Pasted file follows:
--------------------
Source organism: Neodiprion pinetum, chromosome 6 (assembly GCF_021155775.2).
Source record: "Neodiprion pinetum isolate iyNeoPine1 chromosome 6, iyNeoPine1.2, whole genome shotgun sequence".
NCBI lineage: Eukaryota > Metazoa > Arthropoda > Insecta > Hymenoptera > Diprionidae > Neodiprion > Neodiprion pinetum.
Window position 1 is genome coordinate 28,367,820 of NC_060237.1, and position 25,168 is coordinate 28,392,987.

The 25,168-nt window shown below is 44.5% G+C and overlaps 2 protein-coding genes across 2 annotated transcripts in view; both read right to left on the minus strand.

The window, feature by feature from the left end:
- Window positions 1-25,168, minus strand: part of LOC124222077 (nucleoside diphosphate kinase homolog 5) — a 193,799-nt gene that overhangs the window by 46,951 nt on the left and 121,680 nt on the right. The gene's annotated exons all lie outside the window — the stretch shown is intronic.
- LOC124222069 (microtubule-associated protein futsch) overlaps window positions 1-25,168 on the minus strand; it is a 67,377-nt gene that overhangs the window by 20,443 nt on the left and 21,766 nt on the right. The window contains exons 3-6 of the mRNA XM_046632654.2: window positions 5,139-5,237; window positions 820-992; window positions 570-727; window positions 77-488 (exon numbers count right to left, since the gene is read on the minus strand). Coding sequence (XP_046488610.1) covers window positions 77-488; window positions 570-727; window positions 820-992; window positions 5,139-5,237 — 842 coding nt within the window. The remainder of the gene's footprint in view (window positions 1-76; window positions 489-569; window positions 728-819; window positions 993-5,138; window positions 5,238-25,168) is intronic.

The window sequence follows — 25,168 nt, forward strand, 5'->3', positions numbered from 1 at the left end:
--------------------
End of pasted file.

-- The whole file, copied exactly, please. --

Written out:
Source organism: Neodiprion pinetum, chromosome 6 (assembly GCF_021155775.2).
Source record: "Neodiprion pinetum isolate iyNeoPine1 chromosome 6, iyNeoPine1.2, whole genome shotgun sequence".
NCBI lineage: Eukaryota > Metazoa > Arthropoda > Insecta > Hymenoptera > Diprionidae > Neodiprion > Neodiprion pinetum.
Window position 1 is genome coordinate 28,367,820 of NC_060237.1, and position 25,168 is coordinate 28,392,987.

The 25,168-nt window shown below is 44.5% G+C and overlaps 2 protein-coding genes across 2 annotated transcripts in view; both read right to left on the minus strand.

The window, feature by feature from the left end:
- Window positions 1-25,168, minus strand: part of LOC124222077 (nucleoside diphosphate kinase homolog 5) — a 193,799-nt gene that overhangs the window by 46,951 nt on the left and 121,680 nt on the right. The gene's annotated exons all lie outside the window — the stretch shown is intronic.
- LOC124222069 (microtubule-associated protein futsch) overlaps window positions 1-25,168 on the minus strand; it is a 67,377-nt gene that overhangs the window by 20,443 nt on the left and 21,766 nt on the right. The window contains exons 3-6 of the mRNA XM_046632654.2: window positions 5,139-5,237; window positions 820-992; window positions 570-727; window positions 77-488 (exon numbers count right to left, since the gene is read on the minus strand). Coding sequence (XP_046488610.1) covers window positions 77-488; window positions 570-727; window positions 820-992; window positions 5,139-5,237 — 842 coding nt within the window. The remainder of the gene's footprint in view (window positions 1-76; window positions 489-569; window positions 728-819; window positions 993-5,138; window positions 5,238-25,168) is intronic.

The window sequence follows — 25,168 nt, forward strand, 5'->3', positions numbered from 1 at the left end: